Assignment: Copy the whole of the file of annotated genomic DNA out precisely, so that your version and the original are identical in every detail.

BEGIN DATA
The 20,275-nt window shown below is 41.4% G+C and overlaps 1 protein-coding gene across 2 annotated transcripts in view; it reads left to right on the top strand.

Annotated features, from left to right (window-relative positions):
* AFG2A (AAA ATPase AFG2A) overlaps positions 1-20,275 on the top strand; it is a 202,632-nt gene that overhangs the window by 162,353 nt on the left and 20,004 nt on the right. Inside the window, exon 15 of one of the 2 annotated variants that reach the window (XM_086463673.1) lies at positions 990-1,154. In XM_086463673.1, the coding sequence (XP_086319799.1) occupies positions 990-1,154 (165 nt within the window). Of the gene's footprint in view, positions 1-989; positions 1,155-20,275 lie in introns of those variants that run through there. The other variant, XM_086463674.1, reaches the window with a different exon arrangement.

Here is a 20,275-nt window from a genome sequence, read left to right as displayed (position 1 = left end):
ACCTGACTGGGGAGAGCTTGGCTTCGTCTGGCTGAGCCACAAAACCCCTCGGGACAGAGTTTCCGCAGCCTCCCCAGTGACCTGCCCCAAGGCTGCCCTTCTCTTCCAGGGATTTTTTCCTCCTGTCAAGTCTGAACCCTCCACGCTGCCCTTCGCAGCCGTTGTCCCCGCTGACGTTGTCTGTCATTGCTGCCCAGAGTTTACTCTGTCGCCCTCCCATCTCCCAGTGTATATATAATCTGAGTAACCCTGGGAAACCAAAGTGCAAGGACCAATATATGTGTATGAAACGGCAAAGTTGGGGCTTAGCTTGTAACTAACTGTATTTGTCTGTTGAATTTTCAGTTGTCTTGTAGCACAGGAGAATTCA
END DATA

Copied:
The 20,275-nt window shown below is 41.4% G+C and overlaps 1 protein-coding gene across 2 annotated transcripts in view; it reads left to right on the top strand.

Annotated features, from left to right (window-relative positions):
* AFG2A (AAA ATPase AFG2A) overlaps positions 1-20,275 on the top strand; it is a 202,632-nt gene that overhangs the window by 162,353 nt on the left and 20,004 nt on the right. Inside the window, exon 15 of one of the 2 annotated variants that reach the window (XM_086463673.1) lies at positions 990-1,154. In XM_086463673.1, the coding sequence (XP_086319799.1) occupies positions 990-1,154 (165 nt within the window). Of the gene's footprint in view, positions 1-989; positions 1,155-20,275 lie in introns of those variants that run through there. The other variant, XM_086463674.1, reaches the window with a different exon arrangement.

Here is a 20,275-nt window from a genome sequence, read left to right as displayed (position 1 = left end):
ACCTGACTGGGGAGAGCTTGGCTTCGTCTGGCTGAGCCACAAAACCCCTCGGGACAGAGTTTCCGCAGCCTCCCCAGTGACCTGCCCCAAGGCTGCCCTTCTCTTCCAGGGATTTTTTCCTCCTGTCAAGTCTGAACCCTCCACGCTGCCCTTCGCAGCCGTTGTCCCCGCTGACGTTGTCTGTCATTGCTGCCCAGAGTTTACTCTGTCGCCCTCCCATCTCCCAGTGTATATATAATCTGAGTAACCCTGGGAAACCAAAGTGCAAGGACCAATATATGTGTATGAAACGGCAAAGTTGGGGCTTAGCTTGTAACTAACTGTATTTGTCTGTTGAATTTTCAGTTGTCTTGTAGCACAGGAGAATTCA